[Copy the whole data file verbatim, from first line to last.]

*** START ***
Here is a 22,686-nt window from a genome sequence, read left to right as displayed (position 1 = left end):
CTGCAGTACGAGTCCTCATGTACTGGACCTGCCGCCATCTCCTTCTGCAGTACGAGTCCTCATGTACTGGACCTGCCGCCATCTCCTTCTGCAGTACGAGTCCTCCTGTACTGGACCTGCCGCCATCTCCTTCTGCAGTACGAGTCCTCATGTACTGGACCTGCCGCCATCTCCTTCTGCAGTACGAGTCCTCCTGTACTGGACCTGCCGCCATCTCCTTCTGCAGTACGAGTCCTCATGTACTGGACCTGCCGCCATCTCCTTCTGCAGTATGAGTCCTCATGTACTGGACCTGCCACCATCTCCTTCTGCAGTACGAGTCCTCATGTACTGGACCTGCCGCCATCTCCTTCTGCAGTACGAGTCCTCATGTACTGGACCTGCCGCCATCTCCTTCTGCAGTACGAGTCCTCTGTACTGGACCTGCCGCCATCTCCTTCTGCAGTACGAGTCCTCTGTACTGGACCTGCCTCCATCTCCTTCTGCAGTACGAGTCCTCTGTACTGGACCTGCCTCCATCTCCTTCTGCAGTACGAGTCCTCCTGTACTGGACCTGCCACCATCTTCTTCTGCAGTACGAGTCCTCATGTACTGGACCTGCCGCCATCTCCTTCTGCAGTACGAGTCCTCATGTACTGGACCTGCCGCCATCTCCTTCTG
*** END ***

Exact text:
Here is a 22,686-nt window from a genome sequence, read left to right as displayed (position 1 = left end):
CTGCAGTACGAGTCCTCATGTACTGGACCTGCCGCCATCTCCTTCTGCAGTACGAGTCCTCATGTACTGGACCTGCCGCCATCTCCTTCTGCAGTACGAGTCCTCCTGTACTGGACCTGCCGCCATCTCCTTCTGCAGTACGAGTCCTCATGTACTGGACCTGCCGCCATCTCCTTCTGCAGTACGAGTCCTCCTGTACTGGACCTGCCGCCATCTCCTTCTGCAGTACGAGTCCTCATGTACTGGACCTGCCGCCATCTCCTTCTGCAGTATGAGTCCTCATGTACTGGACCTGCCACCATCTCCTTCTGCAGTACGAGTCCTCATGTACTGGACCTGCCGCCATCTCCTTCTGCAGTACGAGTCCTCATGTACTGGACCTGCCGCCATCTCCTTCTGCAGTACGAGTCCTCTGTACTGGACCTGCCGCCATCTCCTTCTGCAGTACGAGTCCTCTGTACTGGACCTGCCTCCATCTCCTTCTGCAGTACGAGTCCTCTGTACTGGACCTGCCTCCATCTCCTTCTGCAGTACGAGTCCTCCTGTACTGGACCTGCCACCATCTTCTTCTGCAGTACGAGTCCTCATGTACTGGACCTGCCGCCATCTCCTTCTGCAGTACGAGTCCTCATGTACTGGACCTGCCGCCATCTCCTTCTG